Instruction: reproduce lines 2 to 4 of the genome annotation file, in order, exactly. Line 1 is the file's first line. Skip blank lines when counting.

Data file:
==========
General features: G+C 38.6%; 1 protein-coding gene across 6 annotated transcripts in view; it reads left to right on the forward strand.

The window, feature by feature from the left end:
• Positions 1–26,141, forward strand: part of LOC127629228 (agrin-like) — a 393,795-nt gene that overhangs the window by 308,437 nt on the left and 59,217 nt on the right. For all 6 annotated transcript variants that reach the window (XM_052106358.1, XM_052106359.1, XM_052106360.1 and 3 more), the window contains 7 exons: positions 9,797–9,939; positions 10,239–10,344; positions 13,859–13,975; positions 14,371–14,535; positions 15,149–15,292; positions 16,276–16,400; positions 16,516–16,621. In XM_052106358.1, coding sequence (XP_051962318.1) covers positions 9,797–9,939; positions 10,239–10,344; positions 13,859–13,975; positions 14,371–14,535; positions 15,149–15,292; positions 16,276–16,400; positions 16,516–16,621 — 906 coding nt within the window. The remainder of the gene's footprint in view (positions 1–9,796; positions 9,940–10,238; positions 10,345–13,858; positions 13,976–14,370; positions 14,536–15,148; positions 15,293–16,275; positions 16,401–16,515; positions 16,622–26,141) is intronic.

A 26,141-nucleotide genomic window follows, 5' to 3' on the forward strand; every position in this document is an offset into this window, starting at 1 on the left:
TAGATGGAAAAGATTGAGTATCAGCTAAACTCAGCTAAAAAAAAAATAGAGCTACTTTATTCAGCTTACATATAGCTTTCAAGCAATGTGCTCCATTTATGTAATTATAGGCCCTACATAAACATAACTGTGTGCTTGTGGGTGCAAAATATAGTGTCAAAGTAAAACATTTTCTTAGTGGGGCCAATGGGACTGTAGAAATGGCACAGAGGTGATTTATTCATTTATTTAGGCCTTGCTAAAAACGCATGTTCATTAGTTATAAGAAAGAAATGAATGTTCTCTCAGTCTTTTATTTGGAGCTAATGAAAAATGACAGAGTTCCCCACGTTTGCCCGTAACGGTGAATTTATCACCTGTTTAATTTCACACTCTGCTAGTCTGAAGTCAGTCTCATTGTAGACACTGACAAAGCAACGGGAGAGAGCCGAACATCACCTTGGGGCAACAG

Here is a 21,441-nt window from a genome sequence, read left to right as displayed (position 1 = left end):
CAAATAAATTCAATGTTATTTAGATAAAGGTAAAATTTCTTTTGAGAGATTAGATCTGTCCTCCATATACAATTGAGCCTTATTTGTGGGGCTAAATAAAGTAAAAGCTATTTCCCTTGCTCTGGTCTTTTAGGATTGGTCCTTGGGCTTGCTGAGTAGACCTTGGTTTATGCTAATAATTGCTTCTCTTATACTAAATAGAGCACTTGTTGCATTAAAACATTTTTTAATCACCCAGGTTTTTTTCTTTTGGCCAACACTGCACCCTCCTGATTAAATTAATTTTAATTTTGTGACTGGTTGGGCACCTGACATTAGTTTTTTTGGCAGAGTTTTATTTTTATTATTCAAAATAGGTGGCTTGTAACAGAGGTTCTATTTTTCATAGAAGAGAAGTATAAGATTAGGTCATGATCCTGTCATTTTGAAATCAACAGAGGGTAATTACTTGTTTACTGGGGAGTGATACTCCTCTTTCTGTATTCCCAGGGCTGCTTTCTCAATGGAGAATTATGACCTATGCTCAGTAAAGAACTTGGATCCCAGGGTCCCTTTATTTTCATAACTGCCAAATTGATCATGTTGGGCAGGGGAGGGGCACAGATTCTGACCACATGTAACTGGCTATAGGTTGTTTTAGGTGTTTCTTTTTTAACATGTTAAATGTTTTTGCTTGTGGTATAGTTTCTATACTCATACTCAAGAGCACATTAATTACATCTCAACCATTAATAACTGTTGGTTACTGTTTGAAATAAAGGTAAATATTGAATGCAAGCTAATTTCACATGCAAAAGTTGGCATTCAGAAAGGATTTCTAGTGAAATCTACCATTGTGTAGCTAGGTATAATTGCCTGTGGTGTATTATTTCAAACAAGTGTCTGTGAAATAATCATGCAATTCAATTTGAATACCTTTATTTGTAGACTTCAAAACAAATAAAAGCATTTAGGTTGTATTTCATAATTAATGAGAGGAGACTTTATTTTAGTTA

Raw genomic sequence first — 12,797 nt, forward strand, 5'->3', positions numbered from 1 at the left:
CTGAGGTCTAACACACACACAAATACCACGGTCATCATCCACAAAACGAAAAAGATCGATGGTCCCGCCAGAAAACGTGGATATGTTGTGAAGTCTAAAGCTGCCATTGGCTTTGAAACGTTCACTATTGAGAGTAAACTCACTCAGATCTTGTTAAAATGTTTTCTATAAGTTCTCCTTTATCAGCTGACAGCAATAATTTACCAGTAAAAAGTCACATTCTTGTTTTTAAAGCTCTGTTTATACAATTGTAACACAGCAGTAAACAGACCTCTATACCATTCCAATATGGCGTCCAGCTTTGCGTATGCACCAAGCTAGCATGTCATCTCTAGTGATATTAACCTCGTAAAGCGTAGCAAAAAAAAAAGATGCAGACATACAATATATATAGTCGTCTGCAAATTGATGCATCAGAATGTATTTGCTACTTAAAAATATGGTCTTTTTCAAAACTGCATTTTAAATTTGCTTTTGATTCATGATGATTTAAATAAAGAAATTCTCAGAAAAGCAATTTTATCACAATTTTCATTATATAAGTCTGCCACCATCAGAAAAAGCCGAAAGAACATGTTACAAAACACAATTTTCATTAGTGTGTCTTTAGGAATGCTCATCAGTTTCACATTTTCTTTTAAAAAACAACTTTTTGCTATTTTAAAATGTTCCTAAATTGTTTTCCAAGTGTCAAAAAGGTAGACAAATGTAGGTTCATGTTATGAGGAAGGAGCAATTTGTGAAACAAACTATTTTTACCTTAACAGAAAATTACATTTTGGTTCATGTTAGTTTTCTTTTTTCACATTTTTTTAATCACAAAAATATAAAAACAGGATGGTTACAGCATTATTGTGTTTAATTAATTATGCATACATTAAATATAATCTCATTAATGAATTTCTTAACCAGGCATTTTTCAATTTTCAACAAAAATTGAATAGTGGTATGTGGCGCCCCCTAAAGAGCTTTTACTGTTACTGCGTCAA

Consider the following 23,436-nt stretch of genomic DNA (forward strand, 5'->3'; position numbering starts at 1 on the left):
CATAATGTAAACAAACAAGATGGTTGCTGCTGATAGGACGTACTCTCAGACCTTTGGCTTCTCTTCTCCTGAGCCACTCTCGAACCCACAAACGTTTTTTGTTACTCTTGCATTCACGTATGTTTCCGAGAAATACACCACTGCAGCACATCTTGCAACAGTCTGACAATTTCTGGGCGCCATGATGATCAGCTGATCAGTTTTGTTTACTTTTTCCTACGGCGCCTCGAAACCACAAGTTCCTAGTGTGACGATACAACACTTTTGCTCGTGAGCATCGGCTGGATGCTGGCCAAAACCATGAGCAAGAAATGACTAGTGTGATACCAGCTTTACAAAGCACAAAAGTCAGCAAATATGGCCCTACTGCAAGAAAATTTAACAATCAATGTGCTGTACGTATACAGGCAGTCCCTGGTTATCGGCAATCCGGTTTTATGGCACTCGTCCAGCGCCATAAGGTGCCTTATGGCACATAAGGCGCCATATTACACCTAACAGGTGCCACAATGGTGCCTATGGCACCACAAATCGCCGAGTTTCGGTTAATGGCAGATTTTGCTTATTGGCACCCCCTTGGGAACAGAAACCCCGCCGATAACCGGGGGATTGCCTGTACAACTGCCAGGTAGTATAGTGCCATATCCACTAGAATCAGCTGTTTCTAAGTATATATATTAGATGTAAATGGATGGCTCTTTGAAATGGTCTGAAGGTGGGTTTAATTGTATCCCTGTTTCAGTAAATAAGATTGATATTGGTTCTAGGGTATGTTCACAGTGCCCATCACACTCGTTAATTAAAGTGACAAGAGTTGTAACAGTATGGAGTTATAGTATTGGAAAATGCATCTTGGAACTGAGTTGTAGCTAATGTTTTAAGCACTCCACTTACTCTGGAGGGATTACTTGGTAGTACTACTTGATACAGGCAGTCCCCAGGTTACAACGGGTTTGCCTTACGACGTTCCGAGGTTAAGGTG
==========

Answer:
The window, feature by feature from the left end:
• Positions 1–26,141, forward strand: part of LOC127629228 (agrin-like) — a 393,795-nt gene that overhangs the window by 308,437 nt on the left and 59,217 nt on the right. For all 6 annotated transcript variants that reach the window (XM_052106358.1, XM_052106359.1, XM_052106360.1 and 3 more), the window contains 7 exons: positions 9,797–9,939; positions 10,239–10,344; positions 13,859–13,975; positions 14,371–14,535; positions 15,149–15,292; positions 16,276–16,400; positions 16,516–16,621. In XM_052106358.1, coding sequence (XP_051962318.1) covers positions 9,797–9,939; positions 10,239–10,344; positions 13,859–13,975; positions 14,371–14,535; positions 15,149–15,292; positions 16,276–16,400; positions 16,516–16,621 — 906 coding nt within the window. The remainder of the gene's footprint in view (positions 1–9,796; positions 9,940–10,238; positions 10,345–13,858; positions 13,976–14,370; positions 14,536–15,148; positions 15,293–16,275; positions 16,401–16,515; positions 16,622–26,141) is intronic.

A 26,141-nucleotide genomic window follows, 5' to 3' on the forward strand; every position in this document is an offset into this window, starting at 1 on the left: